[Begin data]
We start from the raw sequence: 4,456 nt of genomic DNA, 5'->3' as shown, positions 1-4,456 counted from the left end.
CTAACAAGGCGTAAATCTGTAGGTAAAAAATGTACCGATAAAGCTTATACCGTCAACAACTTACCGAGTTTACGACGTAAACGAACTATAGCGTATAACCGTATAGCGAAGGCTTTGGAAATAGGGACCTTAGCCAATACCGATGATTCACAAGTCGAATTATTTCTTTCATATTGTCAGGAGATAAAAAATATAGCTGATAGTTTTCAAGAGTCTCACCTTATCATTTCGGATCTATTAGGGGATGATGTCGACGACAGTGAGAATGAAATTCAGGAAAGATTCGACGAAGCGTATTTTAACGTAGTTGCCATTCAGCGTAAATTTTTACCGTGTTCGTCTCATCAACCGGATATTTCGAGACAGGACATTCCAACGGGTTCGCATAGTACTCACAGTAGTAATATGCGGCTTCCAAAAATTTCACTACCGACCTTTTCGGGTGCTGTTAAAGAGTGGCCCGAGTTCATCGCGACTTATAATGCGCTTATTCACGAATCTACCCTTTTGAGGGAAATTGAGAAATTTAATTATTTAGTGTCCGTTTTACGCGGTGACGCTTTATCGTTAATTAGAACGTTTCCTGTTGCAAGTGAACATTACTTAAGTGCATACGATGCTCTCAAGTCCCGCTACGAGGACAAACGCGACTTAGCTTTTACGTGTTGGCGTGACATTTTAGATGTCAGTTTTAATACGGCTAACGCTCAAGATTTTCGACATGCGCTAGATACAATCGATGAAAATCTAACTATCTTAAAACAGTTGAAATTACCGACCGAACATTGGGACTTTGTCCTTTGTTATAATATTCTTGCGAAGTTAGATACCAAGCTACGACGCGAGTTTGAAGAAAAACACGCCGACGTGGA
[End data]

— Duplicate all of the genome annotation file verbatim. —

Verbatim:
We start from the raw sequence: 4,456 nt of genomic DNA, 5'->3' as shown, positions 1-4,456 counted from the left end.
CTAACAAGGCGTAAATCTGTAGGTAAAAAATGTACCGATAAAGCTTATACCGTCAACAACTTACCGAGTTTACGACGTAAACGAACTATAGCGTATAACCGTATAGCGAAGGCTTTGGAAATAGGGACCTTAGCCAATACCGATGATTCACAAGTCGAATTATTTCTTTCATATTGTCAGGAGATAAAAAATATAGCTGATAGTTTTCAAGAGTCTCACCTTATCATTTCGGATCTATTAGGGGATGATGTCGACGACAGTGAGAATGAAATTCAGGAAAGATTCGACGAAGCGTATTTTAACGTAGTTGCCATTCAGCGTAAATTTTTACCGTGTTCGTCTCATCAACCGGATATTTCGAGACAGGACATTCCAACGGGTTCGCATAGTACTCACAGTAGTAATATGCGGCTTCCAAAAATTTCACTACCGACCTTTTCGGGTGCTGTTAAAGAGTGGCCCGAGTTCATCGCGACTTATAATGCGCTTATTCACGAATCTACCCTTTTGAGGGAAATTGAGAAATTTAATTATTTAGTGTCCGTTTTACGCGGTGACGCTTTATCGTTAATTAGAACGTTTCCTGTTGCAAGTGAACATTACTTAAGTGCATACGATGCTCTCAAGTCCCGCTACGAGGACAAACGCGACTTAGCTTTTACGTGTTGGCGTGACATTTTAGATGTCAGTTTTAATACGGCTAACGCTCAAGATTTTCGACATGCGCTAGATACAATCGATGAAAATCTAACTATCTTAAAACAGTTGAAATTACCGACCGAACATTGGGACTTTGTCCTTTGTTATAATATTCTTGCGAAGTTAGATACCAAGCTACGACGCGAGTTTGAAGAAAAACACGCCGACGTGGA